I’m a pediatrician who cares for transgender kids – here’s what you need to know
Photo by Kyle on Unsplash

When Charlie, a 10-year-old boy, came in for his first visit, he didn't look at me or my colleague. Angry and crying, he insisted to us that he was cisgender – that he was a boy and had been born male.

A few months before Charlie came into our office, he handed a note to his mother with four simple words, "I am a boy." Up until that point Charlie had been living in the world as female – the sex he was assigned at birth – though that was not how he felt inside. Charlie was suffering from severe gender dysphoria – a sense of distress someone feels when their gender identity doesn't match up with their assigned gender.

I am a pediatrician and adolescent medicine specialist who has been caring for transgender youth for over a decade using what is called a gender-affirmative approach. In this type of care, medical and mental health providers work side by side to provide education to the patient and family, guide people to social support, address mental health issues and discuss medical interventions.


Getting on the same page

The first thing our team does is make sure our patients and families understand what gender care is. We always begin initial visits in the same way. "Our goal is to support you and your family on this journey, whatever that may look like for you. My name is Mandy and I am one of the doctors at CATCH – the Child and Adolescent Trans/Gender Center for Health program. I use she/her pronouns." Sharing pronouns helps transgender people feel seen and validated.

We then ask patients and families to share their gender journey so we can better understand where they are coming from and where they hope to go. Charlie's story is one we often hear. A kid may not think much about gender until puberty but begins to experience worsening gender dysphoria when their body starts changing in what feels like the wrong way.

Support and acceptance from family has a huge impact on a transgender person's mental health. AP Photo/Lynne Sladky

Social transitions with family help

Transgender and gender-diverse youth (those whose gender identity doesn't conform to the norms expected of their assigned sex) may face transphobia and discrimination, and experience alarmingly higher rates of depression, anxiety, self-harm and suicide than their cisgender peers. One option can be to socially transition to their identified gender, both at home and in the outside world.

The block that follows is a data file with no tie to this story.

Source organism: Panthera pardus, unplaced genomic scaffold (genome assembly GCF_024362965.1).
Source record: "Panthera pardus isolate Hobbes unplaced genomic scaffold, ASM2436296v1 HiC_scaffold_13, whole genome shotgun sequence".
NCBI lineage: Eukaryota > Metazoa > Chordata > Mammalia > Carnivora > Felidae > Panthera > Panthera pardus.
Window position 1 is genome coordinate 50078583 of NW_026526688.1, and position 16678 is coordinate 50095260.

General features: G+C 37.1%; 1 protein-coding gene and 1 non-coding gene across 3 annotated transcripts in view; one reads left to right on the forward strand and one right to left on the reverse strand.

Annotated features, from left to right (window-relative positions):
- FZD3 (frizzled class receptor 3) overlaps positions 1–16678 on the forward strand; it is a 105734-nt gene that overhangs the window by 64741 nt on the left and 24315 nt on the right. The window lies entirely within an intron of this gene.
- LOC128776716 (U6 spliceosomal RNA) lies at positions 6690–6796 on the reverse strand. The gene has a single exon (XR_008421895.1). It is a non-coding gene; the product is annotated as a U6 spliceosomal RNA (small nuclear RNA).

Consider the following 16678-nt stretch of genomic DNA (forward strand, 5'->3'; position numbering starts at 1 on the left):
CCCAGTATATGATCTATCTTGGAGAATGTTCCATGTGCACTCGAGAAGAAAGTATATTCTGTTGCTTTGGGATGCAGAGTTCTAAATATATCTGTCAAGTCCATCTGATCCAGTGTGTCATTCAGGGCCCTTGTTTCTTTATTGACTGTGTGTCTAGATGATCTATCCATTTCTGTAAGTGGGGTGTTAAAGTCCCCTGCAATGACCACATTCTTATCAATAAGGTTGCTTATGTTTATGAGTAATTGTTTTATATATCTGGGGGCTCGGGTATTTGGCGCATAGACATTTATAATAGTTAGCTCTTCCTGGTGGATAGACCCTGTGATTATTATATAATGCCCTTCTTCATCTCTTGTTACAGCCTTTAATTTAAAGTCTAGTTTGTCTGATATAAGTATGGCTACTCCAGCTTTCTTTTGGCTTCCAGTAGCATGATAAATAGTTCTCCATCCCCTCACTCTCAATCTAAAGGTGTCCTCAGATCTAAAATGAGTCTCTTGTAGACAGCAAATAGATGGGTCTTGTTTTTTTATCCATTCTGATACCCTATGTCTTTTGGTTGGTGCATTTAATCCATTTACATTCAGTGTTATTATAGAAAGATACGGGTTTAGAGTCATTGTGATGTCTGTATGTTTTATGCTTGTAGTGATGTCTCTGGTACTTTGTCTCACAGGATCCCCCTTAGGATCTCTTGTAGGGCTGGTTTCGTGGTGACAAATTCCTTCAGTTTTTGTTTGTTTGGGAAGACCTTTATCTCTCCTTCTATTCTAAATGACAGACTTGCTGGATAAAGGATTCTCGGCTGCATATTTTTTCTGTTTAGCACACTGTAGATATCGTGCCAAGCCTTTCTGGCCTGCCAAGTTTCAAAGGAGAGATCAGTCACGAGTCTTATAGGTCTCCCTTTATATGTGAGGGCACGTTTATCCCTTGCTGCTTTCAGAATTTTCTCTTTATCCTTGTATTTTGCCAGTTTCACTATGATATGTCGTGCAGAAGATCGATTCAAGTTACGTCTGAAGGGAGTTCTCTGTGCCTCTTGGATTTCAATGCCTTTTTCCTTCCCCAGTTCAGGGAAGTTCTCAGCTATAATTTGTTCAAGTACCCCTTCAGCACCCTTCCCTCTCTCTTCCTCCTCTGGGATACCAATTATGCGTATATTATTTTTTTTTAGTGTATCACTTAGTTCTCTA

An important first step is to help parents become allies and advocates. Connecting parents with one-to-one as well as group support can help facilitate education and acceptance, while helping families process their own experience. Charlie's parents had been attending a local parent group that helped them better understand gender dysphoria.

In addition to being accepted at home, young people often want to live in the world in their identified gender. This could include changing their name and pronouns and coming out to friends and family. It can also include using public spaces like schools and bathrooms, participating on single-gender sports teams and dressing or doing other things like binding breasts or tucking back male genitalia to present more in line with their gender identity. Though more research needs to be done, studies show that youth who socially transition have rates of depression similar to cisgender peers.

Many young people find that making a social transition can be an important step in affirming identity. For those that still struggle with depression, anxiety and managing societal transphobia, seeing a therapist who has knowledge of and experience with gender-diverse identities and gender dysphoria can also be helpful.

However, most young people also need to make physical changes to their bodies as well to feel truly comfortable.

Medical options for transgender youth can include hormone blockers or hormone therapy as a first step. AP Photo/Lynne Sladky

Gender-affirming medical interventions

When I first met Charlie, he had already socially transitioned but was still experiencing dysphoria. Charlie, like many people, wanted his physical body to match his gender identity, and this can be achieved only through medical interventions – namely, puberty blockers, hormonal medications or surgery.

For patients like Charlie who have started experiencing early female or male puberty, hormone blockers are typically the first option. These medications work like a pause button on the physical changes caused by puberty. They are well studied, safe and completely reversible. If a person stops taking hormone blockers, their body will resume going through puberty as it would have. Blockers give people time to further explore gender and to develop social supports. Studies demonstrate that hormone blockers reduce depression, anxiety and risk of suicide among transgender youth.

Once a person has started or completed puberty, taking prescribed hormones can help people match their bodies with their gender identities. One of my patients, Zoe, is an 18-year-old transgender woman who has already completed male puberty. She is taking estrogen and a medication to block the effects of testosterone. Together, these will help Zoe's body develop breasts, reduce hair growth and have an overall more female shape.

Leo, another one of my patients, is a 16-year-old transgender man who is using testosterone. Testosterone will deepen Leo's voice, help him grow facial hair and lead to a more male body shape. In addition to testosterone, transgender men can use an additional short-term medication to stop menstruation. For nonbinary people like my 15-year-old patient Ty, who is not exclusively masculine or feminine, my colleagues and I personalize their treatments to meet their specific need.

The health risks from taking hormones are incredibly small – not significantly different, in fact, than the risks a cisgender person faces from the hormones in their body. Some prescribed hormone effects are partially reversible, but others are more permanent, like voice deepening and growth of facial hair or breasts. Hormones can also impact fertility, so I always make sure that my patients and their families understand the process thoroughly.